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We are looking to go offshore to Fiji, and one of the things on the checklist is the spare anchor, which we already have but its a horrible thing - I think the style is called fishermans anchor.

Our primary anchor is a Delta, and we have so much chain I have never had to use the warp. We have dual rollers.
I can think of a few situations where the spare would be needed, some in a hurry - some not so much. 

What are the usual scenarios where you would use the spare anchor and which of these situations would you have it in storage/dissembled vs loaded on the second roller ready to go.

Thanks

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1. When you have not correctly moused the anchor shackle and the pin has come out

2. When you have got hopeless entangled around a bommie and need to let the anchor go to allow a diver to untangle it

3. When you have had to exit an anchorage pronto and had to dump anchor and chain (preferably buoyed for later recovery) - John and Heather Lidgard had this experience on Reward

4. Kedge anchor for when you have intimate contact with the bottom or to change the yacht's heading into a swell in a rolly anchorage (the Fortress anchors are good for these uses)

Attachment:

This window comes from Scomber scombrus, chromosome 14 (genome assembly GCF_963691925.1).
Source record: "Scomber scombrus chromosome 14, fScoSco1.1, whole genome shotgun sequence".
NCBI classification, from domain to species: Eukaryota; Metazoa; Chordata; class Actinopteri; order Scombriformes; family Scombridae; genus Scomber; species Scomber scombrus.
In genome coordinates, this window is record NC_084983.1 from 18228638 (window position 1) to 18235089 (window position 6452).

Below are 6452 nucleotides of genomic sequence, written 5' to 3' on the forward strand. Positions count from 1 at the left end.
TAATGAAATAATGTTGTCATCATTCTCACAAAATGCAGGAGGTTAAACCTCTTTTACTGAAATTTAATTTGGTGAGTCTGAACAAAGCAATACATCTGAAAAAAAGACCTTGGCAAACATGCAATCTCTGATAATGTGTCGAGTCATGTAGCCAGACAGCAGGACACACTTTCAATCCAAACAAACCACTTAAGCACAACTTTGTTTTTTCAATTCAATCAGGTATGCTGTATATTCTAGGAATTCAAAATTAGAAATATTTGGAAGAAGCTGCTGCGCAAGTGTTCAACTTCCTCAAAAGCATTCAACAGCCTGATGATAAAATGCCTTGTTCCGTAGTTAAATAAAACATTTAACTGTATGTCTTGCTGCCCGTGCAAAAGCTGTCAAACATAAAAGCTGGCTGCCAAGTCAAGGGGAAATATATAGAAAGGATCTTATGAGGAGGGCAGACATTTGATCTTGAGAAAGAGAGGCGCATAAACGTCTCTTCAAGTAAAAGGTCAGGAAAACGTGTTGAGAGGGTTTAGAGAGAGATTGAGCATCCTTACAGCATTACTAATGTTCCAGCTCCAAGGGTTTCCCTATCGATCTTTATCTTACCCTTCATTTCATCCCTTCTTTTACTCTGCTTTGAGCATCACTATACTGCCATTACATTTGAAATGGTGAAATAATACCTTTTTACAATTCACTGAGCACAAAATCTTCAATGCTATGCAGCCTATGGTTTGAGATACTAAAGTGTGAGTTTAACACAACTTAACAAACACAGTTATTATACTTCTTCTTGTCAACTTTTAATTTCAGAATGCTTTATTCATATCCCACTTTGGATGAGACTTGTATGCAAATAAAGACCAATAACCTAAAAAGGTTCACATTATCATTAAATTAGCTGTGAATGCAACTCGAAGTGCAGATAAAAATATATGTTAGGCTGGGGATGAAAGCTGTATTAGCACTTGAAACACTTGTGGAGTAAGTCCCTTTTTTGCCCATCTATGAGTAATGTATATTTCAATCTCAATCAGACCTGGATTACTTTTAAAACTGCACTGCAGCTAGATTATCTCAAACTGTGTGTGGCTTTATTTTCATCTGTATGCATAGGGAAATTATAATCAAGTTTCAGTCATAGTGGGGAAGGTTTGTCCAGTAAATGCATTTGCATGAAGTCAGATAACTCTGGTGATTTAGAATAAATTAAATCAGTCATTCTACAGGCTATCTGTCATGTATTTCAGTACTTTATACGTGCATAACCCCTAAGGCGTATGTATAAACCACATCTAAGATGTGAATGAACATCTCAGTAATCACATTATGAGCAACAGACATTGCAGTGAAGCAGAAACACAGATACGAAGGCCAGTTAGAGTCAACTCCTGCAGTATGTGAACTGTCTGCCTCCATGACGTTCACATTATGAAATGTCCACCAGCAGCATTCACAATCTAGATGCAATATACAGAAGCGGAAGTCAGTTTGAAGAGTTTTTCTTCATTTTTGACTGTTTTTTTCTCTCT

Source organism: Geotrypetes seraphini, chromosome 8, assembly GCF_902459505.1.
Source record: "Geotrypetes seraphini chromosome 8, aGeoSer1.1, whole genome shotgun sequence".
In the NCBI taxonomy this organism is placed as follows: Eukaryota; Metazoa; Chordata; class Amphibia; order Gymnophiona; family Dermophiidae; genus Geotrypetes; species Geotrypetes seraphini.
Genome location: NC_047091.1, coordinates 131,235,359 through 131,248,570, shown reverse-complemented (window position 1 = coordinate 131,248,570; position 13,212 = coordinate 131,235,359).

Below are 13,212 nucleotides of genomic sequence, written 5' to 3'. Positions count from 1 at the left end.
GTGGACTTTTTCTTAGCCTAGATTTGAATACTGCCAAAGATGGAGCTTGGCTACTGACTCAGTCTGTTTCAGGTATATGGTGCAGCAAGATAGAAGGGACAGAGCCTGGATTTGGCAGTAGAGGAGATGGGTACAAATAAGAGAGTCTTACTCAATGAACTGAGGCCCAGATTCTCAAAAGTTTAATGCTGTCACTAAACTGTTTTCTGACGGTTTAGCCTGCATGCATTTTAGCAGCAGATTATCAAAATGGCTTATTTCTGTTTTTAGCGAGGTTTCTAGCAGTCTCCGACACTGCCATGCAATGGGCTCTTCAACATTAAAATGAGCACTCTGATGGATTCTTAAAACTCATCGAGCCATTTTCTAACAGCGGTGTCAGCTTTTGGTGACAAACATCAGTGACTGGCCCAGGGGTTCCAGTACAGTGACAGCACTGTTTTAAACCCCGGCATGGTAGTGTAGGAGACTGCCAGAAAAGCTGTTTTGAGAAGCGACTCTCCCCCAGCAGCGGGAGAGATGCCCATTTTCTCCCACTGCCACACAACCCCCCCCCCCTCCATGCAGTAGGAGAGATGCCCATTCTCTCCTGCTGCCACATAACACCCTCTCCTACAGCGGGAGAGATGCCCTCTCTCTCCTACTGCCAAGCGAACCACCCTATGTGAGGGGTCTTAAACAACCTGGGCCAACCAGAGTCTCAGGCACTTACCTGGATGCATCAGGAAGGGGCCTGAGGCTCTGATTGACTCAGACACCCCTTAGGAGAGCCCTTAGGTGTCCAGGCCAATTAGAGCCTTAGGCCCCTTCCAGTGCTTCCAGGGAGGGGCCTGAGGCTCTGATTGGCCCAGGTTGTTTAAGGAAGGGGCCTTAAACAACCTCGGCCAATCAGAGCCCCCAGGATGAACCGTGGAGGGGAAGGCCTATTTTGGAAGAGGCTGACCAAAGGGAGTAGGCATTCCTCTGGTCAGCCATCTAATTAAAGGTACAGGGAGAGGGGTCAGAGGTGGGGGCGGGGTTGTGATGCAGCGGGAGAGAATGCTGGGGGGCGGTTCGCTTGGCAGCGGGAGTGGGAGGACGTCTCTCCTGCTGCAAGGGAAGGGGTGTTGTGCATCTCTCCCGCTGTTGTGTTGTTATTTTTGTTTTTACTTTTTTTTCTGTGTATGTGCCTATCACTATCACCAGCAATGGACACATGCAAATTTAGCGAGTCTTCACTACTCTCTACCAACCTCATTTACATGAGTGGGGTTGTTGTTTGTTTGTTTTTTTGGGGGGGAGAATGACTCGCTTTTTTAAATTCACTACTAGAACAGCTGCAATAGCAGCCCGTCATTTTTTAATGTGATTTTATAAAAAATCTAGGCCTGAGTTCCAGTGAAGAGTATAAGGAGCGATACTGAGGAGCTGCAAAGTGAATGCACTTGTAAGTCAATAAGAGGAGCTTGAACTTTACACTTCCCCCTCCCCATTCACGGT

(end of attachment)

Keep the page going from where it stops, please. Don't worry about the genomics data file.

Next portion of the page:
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  1. As a kedge. Sometimes might be needed in a hurry - like to get off the hard stuff on a falling tide!
  2. stream anchoring in tight space - one anchor each way into flow direction, can keep boat basically where it is when flow direction changes.
  3. storm anchor - either series or parallel 
  4. If you’ve had to buoy main anchor
     
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Other anchoring ideas. 
when wind not same direction as waves, use the chain hook to attach a bridle to chain, pay out a bit more, take bridle to sheet winch, then adjust angle as required, with bridle length.

stern anchor to keep boat alignment as required.

spare chain/warp for deep anchorage 

catenary weight for towing line (chain works better though)

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All of the above, we found lots of European boats use a stern anchor, we thought so what ?